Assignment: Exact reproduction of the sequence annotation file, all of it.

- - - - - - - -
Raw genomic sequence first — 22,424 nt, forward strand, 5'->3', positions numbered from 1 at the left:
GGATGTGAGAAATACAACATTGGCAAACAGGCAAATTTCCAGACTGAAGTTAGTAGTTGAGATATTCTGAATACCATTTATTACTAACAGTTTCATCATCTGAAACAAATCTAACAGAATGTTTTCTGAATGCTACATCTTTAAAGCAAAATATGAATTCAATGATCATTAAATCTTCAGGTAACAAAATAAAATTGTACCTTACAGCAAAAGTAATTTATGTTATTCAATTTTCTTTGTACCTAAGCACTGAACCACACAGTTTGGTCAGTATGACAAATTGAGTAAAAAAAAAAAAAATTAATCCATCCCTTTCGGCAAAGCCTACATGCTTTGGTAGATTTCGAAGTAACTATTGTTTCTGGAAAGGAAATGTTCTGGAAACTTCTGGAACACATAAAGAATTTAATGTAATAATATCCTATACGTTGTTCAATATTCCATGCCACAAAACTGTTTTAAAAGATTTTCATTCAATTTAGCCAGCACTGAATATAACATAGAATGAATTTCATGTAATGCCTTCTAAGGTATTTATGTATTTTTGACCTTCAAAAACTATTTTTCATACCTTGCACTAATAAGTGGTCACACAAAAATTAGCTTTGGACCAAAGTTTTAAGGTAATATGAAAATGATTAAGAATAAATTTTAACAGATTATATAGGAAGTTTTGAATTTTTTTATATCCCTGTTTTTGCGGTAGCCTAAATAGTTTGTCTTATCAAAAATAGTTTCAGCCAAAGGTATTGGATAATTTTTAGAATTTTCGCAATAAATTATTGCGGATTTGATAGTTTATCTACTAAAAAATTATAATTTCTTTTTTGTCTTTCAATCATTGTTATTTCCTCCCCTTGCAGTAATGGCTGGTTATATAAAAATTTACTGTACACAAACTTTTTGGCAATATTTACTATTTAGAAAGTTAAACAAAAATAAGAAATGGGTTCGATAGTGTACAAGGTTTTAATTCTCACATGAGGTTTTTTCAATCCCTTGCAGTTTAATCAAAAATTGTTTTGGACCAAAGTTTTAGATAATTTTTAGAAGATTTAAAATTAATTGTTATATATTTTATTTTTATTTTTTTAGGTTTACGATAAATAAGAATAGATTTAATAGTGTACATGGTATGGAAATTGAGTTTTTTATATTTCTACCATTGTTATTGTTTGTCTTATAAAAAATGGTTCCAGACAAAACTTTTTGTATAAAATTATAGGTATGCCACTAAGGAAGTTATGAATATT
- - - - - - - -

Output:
Raw genomic sequence first — 22,424 nt, forward strand, 5'->3', positions numbered from 1 at the left:
GGATGTGAGAAATACAACATTGGCAAACAGGCAAATTTCCAGACTGAAGTTAGTAGTTGAGATATTCTGAATACCATTTATTACTAACAGTTTCATCATCTGAAACAAATCTAACAGAATGTTTTCTGAATGCTACATCTTTAAAGCAAAATATGAATTCAATGATCATTAAATCTTCAGGTAACAAAATAAAATTGTACCTTACAGCAAAAGTAATTTATGTTATTCAATTTTCTTTGTACCTAAGCACTGAACCACACAGTTTGGTCAGTATGACAAATTGAGTAAAAAAAAAAAAAATTAATCCATCCCTTTCGGCAAAGCCTACATGCTTTGGTAGATTTCGAAGTAACTATTGTTTCTGGAAAGGAAATGTTCTGGAAACTTCTGGAACACATAAAGAATTTAATGTAATAATATCCTATACGTTGTTCAATATTCCATGCCACAAAACTGTTTTAAAAGATTTTCATTCAATTTAGCCAGCACTGAATATAACATAGAATGAATTTCATGTAATGCCTTCTAAGGTATTTATGTATTTTTGACCTTCAAAAACTATTTTTCATACCTTGCACTAATAAGTGGTCACACAAAAATTAGCTTTGGACCAAAGTTTTAAGGTAATATGAAAATGATTAAGAATAAATTTTAACAGATTATATAGGAAGTTTTGAATTTTTTTATATCCCTGTTTTTGCGGTAGCCTAAATAGTTTGTCTTATCAAAAATAGTTTCAGCCAAAGGTATTGGATAATTTTTAGAATTTTCGCAATAAATTATTGCGGATTTGATAGTTTATCTACTAAAAAATTATAATTTCTTTTTTGTCTTTCAATCATTGTTATTTCCTCCCCTTGCAGTAATGGCTGGTTATATAAAAATTTACTGTACACAAACTTTTTGGCAATATTTACTATTTAGAAAGTTAAACAAAAATAAGAAATGGGTTCGATAGTGTACAAGGTTTTAATTCTCACATGAGGTTTTTTCAATCCCTTGCAGTTTAATCAAAAATTGTTTTGGACCAAAGTTTTAGATAATTTTTAGAAGATTTAAAATTAATTGTTATATATTTTATTTTTATTTTTTTAGGTTTACGATAAATAAGAATAGATTTAATAGTGTACATGGTATGGAAATTGAGTTTTTTATATTTCTACCATTGTTATTGTTTGTCTTATAAAAAATGGTTCCAGACAAAACTTTTTGTATAAAATTATAGGTATGCCACTAAGGAAGTTATGAATATT